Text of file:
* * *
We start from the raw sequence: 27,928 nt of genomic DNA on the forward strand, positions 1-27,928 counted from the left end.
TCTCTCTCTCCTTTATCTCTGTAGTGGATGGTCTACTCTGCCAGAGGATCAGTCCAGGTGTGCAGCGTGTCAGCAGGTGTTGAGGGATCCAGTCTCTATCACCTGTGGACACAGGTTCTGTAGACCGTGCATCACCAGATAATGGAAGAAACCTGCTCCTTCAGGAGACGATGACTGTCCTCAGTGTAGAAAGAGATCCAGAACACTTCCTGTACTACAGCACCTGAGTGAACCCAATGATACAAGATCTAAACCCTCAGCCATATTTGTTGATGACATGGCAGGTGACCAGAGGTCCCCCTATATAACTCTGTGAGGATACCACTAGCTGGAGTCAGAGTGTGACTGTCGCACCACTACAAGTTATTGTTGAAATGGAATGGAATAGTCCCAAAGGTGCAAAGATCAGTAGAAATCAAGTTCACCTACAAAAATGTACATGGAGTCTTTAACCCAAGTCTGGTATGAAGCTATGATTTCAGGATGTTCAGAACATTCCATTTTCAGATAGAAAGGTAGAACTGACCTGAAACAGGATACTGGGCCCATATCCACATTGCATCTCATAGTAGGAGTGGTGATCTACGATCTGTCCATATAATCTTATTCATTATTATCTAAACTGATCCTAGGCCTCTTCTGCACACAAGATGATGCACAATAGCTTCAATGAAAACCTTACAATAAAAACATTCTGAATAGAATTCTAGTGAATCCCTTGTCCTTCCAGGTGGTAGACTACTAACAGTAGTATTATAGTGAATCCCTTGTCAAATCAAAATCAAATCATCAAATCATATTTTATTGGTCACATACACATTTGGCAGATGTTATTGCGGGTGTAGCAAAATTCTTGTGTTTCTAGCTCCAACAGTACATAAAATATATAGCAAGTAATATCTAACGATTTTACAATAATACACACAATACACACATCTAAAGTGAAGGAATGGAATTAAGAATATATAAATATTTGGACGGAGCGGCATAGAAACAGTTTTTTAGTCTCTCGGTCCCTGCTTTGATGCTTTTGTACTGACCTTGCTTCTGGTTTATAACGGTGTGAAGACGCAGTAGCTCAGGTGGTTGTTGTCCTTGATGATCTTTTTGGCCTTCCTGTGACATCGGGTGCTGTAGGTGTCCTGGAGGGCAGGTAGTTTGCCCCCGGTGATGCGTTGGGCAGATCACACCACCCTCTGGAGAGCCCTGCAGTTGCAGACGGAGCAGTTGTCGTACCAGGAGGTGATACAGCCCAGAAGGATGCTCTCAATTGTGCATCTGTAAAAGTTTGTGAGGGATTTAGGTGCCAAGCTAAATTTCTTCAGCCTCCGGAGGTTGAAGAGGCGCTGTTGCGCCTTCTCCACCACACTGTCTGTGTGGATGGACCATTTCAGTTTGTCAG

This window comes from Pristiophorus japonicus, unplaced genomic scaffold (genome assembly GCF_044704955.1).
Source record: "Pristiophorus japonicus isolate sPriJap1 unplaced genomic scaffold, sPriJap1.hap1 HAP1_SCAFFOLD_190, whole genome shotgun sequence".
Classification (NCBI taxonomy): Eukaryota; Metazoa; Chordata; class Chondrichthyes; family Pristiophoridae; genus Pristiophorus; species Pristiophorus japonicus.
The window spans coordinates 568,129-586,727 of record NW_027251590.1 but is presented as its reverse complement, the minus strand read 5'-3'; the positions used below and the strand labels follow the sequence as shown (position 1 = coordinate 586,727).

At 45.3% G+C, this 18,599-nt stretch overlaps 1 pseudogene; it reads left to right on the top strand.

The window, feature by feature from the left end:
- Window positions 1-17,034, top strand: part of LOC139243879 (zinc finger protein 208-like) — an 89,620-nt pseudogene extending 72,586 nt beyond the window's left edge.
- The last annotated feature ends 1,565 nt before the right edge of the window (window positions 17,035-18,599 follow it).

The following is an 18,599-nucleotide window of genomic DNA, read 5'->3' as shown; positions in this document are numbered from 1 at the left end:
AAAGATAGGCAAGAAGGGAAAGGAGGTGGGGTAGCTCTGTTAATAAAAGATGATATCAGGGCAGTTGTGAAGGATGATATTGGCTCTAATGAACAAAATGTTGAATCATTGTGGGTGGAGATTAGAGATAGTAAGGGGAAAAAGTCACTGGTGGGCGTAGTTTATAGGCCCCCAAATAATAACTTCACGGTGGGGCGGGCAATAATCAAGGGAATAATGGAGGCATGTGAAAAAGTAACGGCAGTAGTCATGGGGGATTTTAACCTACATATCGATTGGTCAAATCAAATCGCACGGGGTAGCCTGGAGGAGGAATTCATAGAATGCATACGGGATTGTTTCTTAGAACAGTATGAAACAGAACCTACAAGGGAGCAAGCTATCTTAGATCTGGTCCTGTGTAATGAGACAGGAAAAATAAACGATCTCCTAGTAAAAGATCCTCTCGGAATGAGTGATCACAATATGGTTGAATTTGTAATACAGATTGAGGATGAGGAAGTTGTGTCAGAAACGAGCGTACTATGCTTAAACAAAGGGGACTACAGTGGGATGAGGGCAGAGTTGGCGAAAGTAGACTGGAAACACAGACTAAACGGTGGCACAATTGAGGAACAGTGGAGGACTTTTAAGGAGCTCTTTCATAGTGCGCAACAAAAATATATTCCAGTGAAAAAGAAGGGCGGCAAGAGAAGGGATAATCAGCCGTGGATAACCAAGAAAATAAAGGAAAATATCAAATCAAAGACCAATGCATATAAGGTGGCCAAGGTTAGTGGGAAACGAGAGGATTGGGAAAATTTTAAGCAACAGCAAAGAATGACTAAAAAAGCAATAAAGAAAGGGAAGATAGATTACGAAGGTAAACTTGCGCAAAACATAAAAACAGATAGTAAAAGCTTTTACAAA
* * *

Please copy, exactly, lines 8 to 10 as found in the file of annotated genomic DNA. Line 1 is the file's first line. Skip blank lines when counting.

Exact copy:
The window, feature by feature from the left end:
- Window positions 1-17,034, top strand: part of LOC139243879 (zinc finger protein 208-like) — an 89,620-nt pseudogene extending 72,586 nt beyond the window's left edge.
- The last annotated feature ends 1,565 nt before the right edge of the window (window positions 17,035-18,599 follow it).